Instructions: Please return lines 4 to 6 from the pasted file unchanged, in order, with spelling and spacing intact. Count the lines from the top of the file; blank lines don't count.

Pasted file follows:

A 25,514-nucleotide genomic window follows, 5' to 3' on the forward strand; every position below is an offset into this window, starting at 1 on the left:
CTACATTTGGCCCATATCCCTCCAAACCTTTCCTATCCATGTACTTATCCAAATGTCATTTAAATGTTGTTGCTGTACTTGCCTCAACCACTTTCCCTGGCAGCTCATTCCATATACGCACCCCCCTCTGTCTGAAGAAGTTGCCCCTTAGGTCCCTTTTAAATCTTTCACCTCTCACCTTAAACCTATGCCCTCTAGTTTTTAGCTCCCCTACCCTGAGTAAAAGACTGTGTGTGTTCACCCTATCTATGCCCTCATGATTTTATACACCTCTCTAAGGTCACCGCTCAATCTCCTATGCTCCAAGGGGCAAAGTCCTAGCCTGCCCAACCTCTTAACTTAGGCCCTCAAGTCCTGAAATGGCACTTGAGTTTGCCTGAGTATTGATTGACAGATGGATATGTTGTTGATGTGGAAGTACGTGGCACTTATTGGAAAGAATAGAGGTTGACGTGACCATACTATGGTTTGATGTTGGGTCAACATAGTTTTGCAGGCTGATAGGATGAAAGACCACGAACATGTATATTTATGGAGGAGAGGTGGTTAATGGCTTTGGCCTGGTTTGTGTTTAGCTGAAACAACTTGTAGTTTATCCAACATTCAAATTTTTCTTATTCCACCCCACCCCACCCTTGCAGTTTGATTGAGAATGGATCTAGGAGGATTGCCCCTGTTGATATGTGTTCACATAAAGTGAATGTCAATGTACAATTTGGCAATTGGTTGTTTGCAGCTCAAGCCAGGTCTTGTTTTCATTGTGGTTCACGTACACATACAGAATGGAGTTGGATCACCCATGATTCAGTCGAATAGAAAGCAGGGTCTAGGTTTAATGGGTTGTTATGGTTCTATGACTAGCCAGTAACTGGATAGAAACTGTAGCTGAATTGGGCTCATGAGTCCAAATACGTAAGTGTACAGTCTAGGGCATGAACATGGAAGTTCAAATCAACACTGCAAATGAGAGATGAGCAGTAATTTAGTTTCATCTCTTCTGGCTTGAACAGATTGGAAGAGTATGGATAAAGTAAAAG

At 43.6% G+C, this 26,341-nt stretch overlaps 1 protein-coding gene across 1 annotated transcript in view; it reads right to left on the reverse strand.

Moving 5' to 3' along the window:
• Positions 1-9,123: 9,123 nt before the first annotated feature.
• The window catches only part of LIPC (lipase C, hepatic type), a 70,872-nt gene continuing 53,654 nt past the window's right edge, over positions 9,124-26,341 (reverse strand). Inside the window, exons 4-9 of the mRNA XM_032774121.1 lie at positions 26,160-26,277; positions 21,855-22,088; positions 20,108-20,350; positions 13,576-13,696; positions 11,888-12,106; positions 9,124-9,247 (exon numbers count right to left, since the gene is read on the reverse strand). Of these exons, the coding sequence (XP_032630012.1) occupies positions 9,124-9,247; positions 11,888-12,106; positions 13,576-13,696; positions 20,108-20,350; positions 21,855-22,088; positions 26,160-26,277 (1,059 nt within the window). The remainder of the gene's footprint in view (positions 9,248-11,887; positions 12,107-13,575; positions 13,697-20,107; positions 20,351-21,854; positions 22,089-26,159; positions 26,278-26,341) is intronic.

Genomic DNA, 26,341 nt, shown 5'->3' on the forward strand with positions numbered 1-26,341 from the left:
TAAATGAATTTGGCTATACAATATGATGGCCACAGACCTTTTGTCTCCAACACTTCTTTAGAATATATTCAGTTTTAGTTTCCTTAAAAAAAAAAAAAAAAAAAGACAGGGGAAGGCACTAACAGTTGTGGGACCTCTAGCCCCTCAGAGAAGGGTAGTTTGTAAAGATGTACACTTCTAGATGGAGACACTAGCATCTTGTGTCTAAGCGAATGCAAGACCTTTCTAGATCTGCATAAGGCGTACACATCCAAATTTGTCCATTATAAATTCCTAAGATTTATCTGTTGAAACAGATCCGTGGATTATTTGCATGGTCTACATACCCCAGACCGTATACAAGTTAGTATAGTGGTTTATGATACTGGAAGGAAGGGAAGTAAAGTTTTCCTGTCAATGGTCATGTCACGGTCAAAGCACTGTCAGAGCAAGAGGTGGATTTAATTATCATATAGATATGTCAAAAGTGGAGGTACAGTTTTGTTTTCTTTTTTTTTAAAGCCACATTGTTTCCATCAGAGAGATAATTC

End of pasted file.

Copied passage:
Moving 5' to 3' along the window:
• Positions 1-9,123: 9,123 nt before the first annotated feature.
• The window catches only part of LIPC (lipase C, hepatic type), a 70,872-nt gene continuing 53,654 nt past the window's right edge, over positions 9,124-26,341 (reverse strand). Inside the window, exons 4-9 of the mRNA XM_032774121.1 lie at positions 26,160-26,277; positions 21,855-22,088; positions 20,108-20,350; positions 13,576-13,696; positions 11,888-12,106; positions 9,124-9,247 (exon numbers count right to left, since the gene is read on the reverse strand). Of these exons, the coding sequence (XP_032630012.1) occupies positions 9,124-9,247; positions 11,888-12,106; positions 13,576-13,696; positions 20,108-20,350; positions 21,855-22,088; positions 26,160-26,277 (1,059 nt within the window). The remainder of the gene's footprint in view (positions 9,248-11,887; positions 12,107-13,575; positions 13,697-20,107; positions 20,351-21,854; positions 22,089-26,159; positions 26,278-26,341) is intronic.